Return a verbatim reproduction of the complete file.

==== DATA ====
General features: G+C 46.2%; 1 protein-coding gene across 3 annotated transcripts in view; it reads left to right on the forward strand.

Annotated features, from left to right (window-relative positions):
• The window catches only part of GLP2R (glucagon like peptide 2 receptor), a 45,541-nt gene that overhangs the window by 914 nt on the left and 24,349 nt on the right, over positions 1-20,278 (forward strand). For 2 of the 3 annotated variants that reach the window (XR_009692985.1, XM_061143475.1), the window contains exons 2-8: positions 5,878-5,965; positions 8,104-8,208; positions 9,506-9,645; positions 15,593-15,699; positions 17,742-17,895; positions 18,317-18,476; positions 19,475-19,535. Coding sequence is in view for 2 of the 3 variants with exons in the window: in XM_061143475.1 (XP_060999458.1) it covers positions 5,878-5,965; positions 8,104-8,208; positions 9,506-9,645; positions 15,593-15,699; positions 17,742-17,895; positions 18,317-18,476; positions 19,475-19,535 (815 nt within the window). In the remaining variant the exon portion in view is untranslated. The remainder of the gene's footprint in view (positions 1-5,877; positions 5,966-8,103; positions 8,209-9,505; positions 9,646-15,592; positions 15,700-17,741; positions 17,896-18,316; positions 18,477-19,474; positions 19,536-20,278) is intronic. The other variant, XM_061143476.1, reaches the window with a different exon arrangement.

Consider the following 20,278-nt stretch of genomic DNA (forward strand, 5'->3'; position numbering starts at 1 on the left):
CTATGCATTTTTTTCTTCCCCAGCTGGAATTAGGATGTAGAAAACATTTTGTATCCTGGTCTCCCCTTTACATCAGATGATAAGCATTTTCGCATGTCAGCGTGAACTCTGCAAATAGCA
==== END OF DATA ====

General features: G+C 46.2%; 1 protein-coding gene across 3 annotated transcripts in view; it reads left to right on the forward strand.

Annotated features, from left to right (window-relative positions):
• The window catches only part of GLP2R (glucagon like peptide 2 receptor), a 45,541-nt gene that overhangs the window by 914 nt on the left and 24,349 nt on the right, over positions 1-20,278 (forward strand). For 2 of the 3 annotated variants that reach the window (XR_009692985.1, XM_061143475.1), the window contains exons 2-8: positions 5,878-5,965; positions 8,104-8,208; positions 9,506-9,645; positions 15,593-15,699; positions 17,742-17,895; positions 18,317-18,476; positions 19,475-19,535. Coding sequence is in view for 2 of the 3 variants with exons in the window: in XM_061143475.1 (XP_060999458.1) it covers positions 5,878-5,965; positions 8,104-8,208; positions 9,506-9,645; positions 15,593-15,699; positions 17,742-17,895; positions 18,317-18,476; positions 19,475-19,535 (815 nt within the window). In the remaining variant the exon portion in view is untranslated. The remainder of the gene's footprint in view (positions 1-5,877; positions 5,966-8,103; positions 8,209-9,505; positions 9,646-15,592; positions 15,700-17,741; positions 17,896-18,316; positions 18,477-19,474; positions 19,536-20,278) is intronic. The other variant, XM_061143476.1, reaches the window with a different exon arrangement.

Consider the following 20,278-nt stretch of genomic DNA (forward strand, 5'->3'; position numbering starts at 1 on the left):
CTATGCATTTTTTTCTTCCCCAGCTGGAATTAGGATGTAGAAAACATTTTGTATCCTGGTCTCCCCTTTACATCAGATGATAAGCATTTTCGCATGTCAGCGTGAACTCTGCAAATAGCA